Do computer games leave children with ‘dementia’?

Daily Mail headline: ‘Computer games leave children with ‘dementia’ warns top neurologist’. The first two paragraphs of the article:

Children’s brains could be left damaged and they could suffer temporary ‘dementia’ by playing computer games, a leading scientist has warned.

Eminent neurologist Baroness Susan Greenfield said yesterday that spending time online gaming and browsing internet sites such as Facebook could pose problems for millions of youngsters.

Three paragraphs from further on in the same article:

However, she did not reveal any research that had made a connection between screen technologies and brain degeneration.

Professor Mark Griffiths, a psychologist and Directory of Nottingham Trent University’s International Gaming Research Unit, said he knew of no scientific evidence that such a link existed.

He said: ‘If anything the fact computer games are arousing can aid education by keeping children engaged.’

So, basically she is speculating that constantly being at a computer screen could damage your brain (for example, if you spend too much time on the Mail website) but she fails to provide any evidence to support her hypothesis. The Daily Mail chooses to ignore that and prefers to instead publish a headline that clearly implies the claim is based on evidence – i.e. if they accurately reported what the neurologist had said the headline would read: ‘Computer games could leave children with ‘dementia’ warns top neurologist’ rather than: ‘Computer games leave children with ‘dementia’ warns top neurologist’.

Paul Dacre doesn’t seem to realise that there is a lot more to bad journalism than just phone hacking and that tougher regulation isn’t just a result of that one crime, but rather the fact that the vast majority of newspapers publish bullshit every single day.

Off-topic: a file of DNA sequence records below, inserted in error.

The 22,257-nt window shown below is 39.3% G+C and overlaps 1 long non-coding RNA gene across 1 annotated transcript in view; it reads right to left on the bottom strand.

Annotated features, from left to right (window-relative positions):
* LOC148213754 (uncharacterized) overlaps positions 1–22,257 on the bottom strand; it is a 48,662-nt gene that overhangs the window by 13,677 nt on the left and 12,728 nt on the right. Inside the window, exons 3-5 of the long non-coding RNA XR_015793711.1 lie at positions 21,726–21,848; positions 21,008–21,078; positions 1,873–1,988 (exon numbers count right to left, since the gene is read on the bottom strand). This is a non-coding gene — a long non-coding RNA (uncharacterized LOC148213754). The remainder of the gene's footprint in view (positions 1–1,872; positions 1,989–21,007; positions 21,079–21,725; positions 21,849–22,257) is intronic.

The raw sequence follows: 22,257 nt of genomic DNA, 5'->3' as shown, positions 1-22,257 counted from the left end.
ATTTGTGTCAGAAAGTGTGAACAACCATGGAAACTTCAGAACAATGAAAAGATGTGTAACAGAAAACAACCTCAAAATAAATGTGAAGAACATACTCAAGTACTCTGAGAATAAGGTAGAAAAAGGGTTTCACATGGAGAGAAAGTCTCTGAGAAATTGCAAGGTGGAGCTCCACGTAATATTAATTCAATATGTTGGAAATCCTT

8 thoughts on “Do computer games leave children with ‘dementia’?”

  1. As far as I can tell, the Mail stories pretty much go like this:
    Can Do To Our ?
    Lots of paragraphs speculating on the possibility of the something being very good or very bad. Lots of mediawhores/talking heads spouting off about their pet theories.
    Final paragraph: NO, the thing won’t do the thing we said it will do.

    I may use this to apply for a journalisty-writer-person-type job at the Mail.

  2. “Children’s brains could be left damaged and they could suffer temporary ‘dementia’ by playing computer games”

    As opposed to…

    Adults brains are definitely damaged by reading the Daily Mail, they suffer from Stupid White-man Syndrome.

  3. Ooooh I can do that.

    Lampposts *could* give you lupus. I have no evidence for this, but beware lampposts!

  4. Well said. As someone who plays videogames regularly all this tabloid/bad day time TV games bashing has been getting on my nerves for quite a considerable amount of time now.

    After the infamous Alan Titscharsh Show incident, myself and a few friends complained to Ofcom. Their reply was something like ‘your complaint has been noted but as the Alan TM show is not registered as a “factual and or news” programme we can take no action; and then recommended I complain to the programmes production company. I didn’t waste my time even bothering.

    So it appears they are free to make streams of uninformed, ridiculous, exaggerated and defamatory comments unchecked then.

    Just like the PPC allows the Mail to write their regular ‘games are evil’ articles despite the fact the vast majority of them are examples of laughably bad/intentionally misleading (delete as you deem appropiate) ‘journalism’

  5. To be fair, the problem here’s churnalism rather than simply bad reporting. Susan Greenfield’s been passing this rubbish scare mongering off as science for a few years now.
    Oddly the computer games she sells lack these harful effects.
    Ben Goldacre has much to say on the subject.

  6. It makes me wonder whether this is why the Daily Mail is constantly slagging off “mickey mouse” academic subjects. Media Studies students are actually taught how to back up a claim with evidence.

    Seems that the journalists who earn 6 figure salaries writing for the Daily Mail need to go back to do their A levels.

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